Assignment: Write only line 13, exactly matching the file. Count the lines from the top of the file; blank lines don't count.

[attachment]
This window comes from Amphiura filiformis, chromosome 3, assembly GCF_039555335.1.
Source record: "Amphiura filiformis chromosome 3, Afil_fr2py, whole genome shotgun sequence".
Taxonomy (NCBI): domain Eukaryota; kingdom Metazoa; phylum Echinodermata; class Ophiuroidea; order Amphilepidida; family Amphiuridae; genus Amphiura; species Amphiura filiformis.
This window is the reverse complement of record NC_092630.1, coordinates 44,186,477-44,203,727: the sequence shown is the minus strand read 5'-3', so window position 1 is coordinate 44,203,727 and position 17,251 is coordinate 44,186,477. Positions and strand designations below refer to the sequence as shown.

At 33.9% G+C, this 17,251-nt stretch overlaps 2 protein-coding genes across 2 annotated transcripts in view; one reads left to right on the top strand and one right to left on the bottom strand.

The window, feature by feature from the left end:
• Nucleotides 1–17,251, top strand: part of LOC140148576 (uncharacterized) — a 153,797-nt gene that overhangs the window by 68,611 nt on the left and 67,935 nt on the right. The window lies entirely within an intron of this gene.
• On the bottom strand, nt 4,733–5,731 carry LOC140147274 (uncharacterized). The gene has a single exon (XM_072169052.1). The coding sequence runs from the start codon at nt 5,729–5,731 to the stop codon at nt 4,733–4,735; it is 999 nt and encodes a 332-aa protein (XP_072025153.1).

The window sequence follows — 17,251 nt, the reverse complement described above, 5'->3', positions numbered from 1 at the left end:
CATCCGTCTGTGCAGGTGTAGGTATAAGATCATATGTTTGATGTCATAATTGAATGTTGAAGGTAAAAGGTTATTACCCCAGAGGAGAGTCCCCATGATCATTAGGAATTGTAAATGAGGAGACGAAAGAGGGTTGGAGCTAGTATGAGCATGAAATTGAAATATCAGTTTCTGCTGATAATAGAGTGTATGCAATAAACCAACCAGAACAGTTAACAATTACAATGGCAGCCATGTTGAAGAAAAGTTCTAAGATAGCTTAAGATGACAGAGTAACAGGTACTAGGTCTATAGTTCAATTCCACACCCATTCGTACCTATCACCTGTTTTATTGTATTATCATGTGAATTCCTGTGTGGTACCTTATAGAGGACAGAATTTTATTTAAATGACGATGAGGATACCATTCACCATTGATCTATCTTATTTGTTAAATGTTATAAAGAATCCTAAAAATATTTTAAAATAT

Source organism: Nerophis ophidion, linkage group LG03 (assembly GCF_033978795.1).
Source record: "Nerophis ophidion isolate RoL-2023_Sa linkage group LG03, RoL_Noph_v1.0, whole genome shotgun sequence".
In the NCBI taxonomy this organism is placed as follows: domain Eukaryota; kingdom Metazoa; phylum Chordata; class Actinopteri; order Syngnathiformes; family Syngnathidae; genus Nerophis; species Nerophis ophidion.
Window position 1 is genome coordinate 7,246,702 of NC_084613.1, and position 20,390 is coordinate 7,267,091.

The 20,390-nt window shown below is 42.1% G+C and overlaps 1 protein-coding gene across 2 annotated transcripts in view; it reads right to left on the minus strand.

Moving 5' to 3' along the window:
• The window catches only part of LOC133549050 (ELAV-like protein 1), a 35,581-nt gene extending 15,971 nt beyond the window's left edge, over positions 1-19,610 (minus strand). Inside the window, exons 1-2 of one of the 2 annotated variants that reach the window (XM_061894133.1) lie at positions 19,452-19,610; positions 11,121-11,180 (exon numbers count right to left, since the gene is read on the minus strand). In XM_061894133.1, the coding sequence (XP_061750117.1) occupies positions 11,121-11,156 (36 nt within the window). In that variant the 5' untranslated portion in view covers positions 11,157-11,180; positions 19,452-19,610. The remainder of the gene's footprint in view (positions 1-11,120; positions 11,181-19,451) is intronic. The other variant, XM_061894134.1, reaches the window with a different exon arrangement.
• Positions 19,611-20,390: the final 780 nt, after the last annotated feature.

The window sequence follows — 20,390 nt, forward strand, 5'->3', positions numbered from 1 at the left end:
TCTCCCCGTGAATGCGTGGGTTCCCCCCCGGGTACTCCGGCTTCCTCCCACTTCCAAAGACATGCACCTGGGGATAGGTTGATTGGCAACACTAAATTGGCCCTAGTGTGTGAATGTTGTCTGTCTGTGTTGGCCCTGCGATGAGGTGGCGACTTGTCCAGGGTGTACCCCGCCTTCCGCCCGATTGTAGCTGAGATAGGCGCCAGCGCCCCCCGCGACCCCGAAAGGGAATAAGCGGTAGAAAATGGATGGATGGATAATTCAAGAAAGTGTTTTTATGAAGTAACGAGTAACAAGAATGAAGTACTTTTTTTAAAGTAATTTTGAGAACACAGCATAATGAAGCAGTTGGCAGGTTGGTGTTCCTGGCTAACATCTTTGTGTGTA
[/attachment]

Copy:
In the NCBI taxonomy this organism is placed as follows: domain Eukaryota; kingdom Metazoa; phylum Chordata; class Actinopteri; order Syngnathiformes; family Syngnathidae; genus Nerophis; species Nerophis ophidion.